He then drove to a nearby convenience store where he purchased two 1-gallon containers that he filled with gasoline, the documents say. Video from a convenience-store surveillance camera shows him filling two gas containers less than half an hour before the fire was reported, according to the documents.
Schierman returned to the home and doused the interior as well as the bodies with gasoline and set them ablaze, the documents say. Investigators said they also found a hunting knife believed to be the murder weapon in the victims’ home.
Two witnesses told police they saw a man matching Schierman’s description walking away from the victims’ home carrying what appeared to be a red gasoline can, charging papers say.
The killings occurred just weeks after Schierman moved in across the street from the family of National Guard Sgt. Leonid Milkin. There has been no information released about whether Schierman had any contact with the victims before the day they died.
The last time King County prosecutors sought the death penalty against a defendant was after the arrest of Green River killer Gary L. Ridgway. But Ridgway pleaded guilty to 48 counts of aggravated first-degree murder in 2003 after prosecutors agreed to stop seeking the death penalty in exchange for his cooperation in closing unsolved slayings.
Since then, lawyers around the state have argued that it’s fundamentally unfair for prosecutors to attempt to seek the death penalty against their clients when such a prolific killer as Ridgway was spared.
Yelena Shidlovsky, Olga Milkin’s sister, said Monday that her family would meet to discuss whether they favored the death penalty in Schierman’s case. “We have not discussed at all that issue,” she said. This report includes information from Seattle Times Eastside bureau reporter Peyton Whitely. Natalie Singer: 206-464-2704
Slain Seattle women, Kirkland family honored
July 24th 2006
In vast outpourings of support, thousands of friends and relatives of two different families shared their memories and grief at separate memorials Sunday. In Seattle’s Ballard neighborhood, crowds filled a high-school gymnasium to remember Mary Cooper and her daughter Susanna Stodden.
In Kirkland’s Rose Hill neighborhood, a church filled to overflowing to honor Olga Milkin, her two young sons, Justin and Andrew, and her sister Lyubov Botvina. The six lives were lost in crimes that stunned people across the region with their violence. Mother and daughter David Stodden remembered how every Sunday morning, his wife, Mary Cooper, would go for a jog while he rode his bike. They would meet up at their favorite coffee shop afterward, poring over The New York Times and discussing liberal politics.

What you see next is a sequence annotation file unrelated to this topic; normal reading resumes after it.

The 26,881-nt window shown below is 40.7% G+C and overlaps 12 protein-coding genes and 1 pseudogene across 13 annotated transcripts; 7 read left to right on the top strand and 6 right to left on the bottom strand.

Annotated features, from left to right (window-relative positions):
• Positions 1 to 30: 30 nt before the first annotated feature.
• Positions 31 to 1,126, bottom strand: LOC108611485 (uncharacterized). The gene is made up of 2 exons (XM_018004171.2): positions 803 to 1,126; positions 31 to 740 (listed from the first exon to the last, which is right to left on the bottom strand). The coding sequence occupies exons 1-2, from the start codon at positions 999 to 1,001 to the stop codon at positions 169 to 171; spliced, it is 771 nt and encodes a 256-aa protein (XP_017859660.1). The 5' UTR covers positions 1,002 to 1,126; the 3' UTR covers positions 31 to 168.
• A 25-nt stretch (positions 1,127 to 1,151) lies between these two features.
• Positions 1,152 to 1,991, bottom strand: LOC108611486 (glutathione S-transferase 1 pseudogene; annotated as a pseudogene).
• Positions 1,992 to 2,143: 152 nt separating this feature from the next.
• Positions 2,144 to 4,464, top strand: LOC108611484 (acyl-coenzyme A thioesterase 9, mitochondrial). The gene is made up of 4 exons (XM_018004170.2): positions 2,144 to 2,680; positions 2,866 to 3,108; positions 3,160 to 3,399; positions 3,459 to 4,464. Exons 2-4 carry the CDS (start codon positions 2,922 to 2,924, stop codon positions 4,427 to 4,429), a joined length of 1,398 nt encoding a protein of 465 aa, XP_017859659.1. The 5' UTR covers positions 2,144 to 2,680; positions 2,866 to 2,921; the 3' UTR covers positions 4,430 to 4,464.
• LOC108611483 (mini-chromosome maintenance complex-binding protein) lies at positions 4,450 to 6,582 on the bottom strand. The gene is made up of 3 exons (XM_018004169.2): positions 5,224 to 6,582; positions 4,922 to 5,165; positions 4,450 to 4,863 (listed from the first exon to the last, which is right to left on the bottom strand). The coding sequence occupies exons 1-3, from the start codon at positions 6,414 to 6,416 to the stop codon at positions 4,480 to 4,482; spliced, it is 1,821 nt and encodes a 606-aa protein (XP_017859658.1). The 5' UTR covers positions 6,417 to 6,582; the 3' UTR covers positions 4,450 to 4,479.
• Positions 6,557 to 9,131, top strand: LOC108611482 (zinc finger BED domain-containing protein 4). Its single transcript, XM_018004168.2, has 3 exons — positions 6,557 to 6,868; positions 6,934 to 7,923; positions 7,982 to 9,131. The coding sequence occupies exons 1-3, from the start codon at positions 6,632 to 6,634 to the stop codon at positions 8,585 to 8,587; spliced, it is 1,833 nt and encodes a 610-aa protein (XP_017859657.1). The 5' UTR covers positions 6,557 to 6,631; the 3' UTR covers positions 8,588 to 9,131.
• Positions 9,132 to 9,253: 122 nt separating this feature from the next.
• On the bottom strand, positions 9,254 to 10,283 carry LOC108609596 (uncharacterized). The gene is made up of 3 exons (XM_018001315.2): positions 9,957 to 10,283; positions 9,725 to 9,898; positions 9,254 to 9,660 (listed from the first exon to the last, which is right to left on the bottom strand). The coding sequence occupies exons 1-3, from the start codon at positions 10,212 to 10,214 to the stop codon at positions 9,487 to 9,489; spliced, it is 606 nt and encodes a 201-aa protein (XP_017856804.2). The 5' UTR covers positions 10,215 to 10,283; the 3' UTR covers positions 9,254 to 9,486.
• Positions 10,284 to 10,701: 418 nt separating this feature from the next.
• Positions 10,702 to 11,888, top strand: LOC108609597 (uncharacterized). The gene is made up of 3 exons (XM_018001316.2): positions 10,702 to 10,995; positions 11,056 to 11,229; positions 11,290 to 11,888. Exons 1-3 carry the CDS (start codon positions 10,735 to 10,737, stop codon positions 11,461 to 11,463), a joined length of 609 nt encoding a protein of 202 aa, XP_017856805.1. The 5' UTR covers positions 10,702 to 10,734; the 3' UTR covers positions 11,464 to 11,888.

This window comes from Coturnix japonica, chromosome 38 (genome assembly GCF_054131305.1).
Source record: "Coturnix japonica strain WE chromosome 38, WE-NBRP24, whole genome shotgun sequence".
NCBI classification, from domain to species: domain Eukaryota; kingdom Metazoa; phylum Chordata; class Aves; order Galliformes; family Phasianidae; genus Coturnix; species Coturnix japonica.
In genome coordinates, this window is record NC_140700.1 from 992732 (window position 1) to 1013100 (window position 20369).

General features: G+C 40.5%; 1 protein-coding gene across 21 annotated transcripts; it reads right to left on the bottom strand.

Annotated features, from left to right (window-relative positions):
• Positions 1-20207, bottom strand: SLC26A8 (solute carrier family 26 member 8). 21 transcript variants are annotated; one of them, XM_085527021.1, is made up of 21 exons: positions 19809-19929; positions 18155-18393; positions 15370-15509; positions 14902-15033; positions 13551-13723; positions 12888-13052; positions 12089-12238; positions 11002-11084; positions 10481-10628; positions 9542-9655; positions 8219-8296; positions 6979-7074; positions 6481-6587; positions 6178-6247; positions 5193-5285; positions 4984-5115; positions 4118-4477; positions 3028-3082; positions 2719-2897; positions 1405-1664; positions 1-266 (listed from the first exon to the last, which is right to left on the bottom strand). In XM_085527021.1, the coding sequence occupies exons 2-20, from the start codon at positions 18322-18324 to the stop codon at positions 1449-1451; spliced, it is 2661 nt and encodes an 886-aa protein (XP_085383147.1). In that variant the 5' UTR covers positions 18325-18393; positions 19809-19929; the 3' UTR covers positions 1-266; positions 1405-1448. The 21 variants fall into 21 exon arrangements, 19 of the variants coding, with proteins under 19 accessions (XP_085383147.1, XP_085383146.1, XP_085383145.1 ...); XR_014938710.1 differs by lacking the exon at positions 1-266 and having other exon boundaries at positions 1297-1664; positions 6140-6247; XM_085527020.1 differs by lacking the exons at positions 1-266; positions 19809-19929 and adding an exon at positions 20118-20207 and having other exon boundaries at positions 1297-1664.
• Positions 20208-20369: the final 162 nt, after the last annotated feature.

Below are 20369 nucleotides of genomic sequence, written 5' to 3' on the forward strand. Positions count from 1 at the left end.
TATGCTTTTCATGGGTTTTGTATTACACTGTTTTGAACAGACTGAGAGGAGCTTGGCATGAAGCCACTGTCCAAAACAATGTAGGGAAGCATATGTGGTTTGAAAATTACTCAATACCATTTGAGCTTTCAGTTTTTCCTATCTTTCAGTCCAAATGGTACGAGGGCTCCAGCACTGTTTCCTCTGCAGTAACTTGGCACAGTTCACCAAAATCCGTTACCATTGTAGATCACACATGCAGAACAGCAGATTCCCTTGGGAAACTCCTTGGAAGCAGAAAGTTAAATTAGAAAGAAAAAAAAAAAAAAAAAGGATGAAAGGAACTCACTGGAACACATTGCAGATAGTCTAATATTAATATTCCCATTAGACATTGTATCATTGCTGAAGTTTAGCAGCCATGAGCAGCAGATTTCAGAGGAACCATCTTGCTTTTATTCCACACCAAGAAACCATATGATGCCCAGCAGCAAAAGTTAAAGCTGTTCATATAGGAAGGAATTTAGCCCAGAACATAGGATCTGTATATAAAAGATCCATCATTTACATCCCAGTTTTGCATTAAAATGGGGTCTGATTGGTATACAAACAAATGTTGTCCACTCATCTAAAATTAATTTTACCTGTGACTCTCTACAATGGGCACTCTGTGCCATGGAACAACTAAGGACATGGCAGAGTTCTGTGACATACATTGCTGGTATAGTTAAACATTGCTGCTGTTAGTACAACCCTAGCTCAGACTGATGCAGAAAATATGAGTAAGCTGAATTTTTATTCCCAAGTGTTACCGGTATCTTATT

Teacher Teresa Swanson remembered how Cooper would brighten her morning by stopping to chat on her way to the library at the Seattle elementary school where both worked. Catie Light remembered how her roommate of three years, the petite Susanna Stodden, couldn’t quite reach the kitchen light switch, but hiked tall peaks with ease.
Those were among the many memories shared with more than 1,500 people who packed the Ballard High School gymnasium Sunday to remember Cooper and Stodden, the mother and daughter who were fatally shot while hiking toward Pinnacle Lake in Snohomish County on July 11.
No mention was made of the brutal backwoods shootings that ended the two lives. Rather, the service was upbeat, with mourners laughing as they shared stories and photos of the two women. Authorities have yet to identify a suspect, and few details about the investigation have been released.
Cooper’s husband thanked the crowd for honoring his wife and daughter. He praised his two younger daughters, Elisa and Joanna Stodden, for “reminding me of the thousands of good things they did that far outweigh this one bad thing” that befell them. Two sign-language interpreters translated the service, which was heavily attended by members of the deaf community whom Cooper taught earlier in her career, before becoming a librarian at Seattle’s Alternative Elementary II (AEII) school.
Hundreds of students also attended. Elisa and Joanna Stodden together shared many lessons they had learned from their mother and sister. From their mother, the two daughters learned “that TV insults women, and being able to recognize that is worth a chocolate chip” and from their older and shorter sister: “Size doesn’t correlate to power.”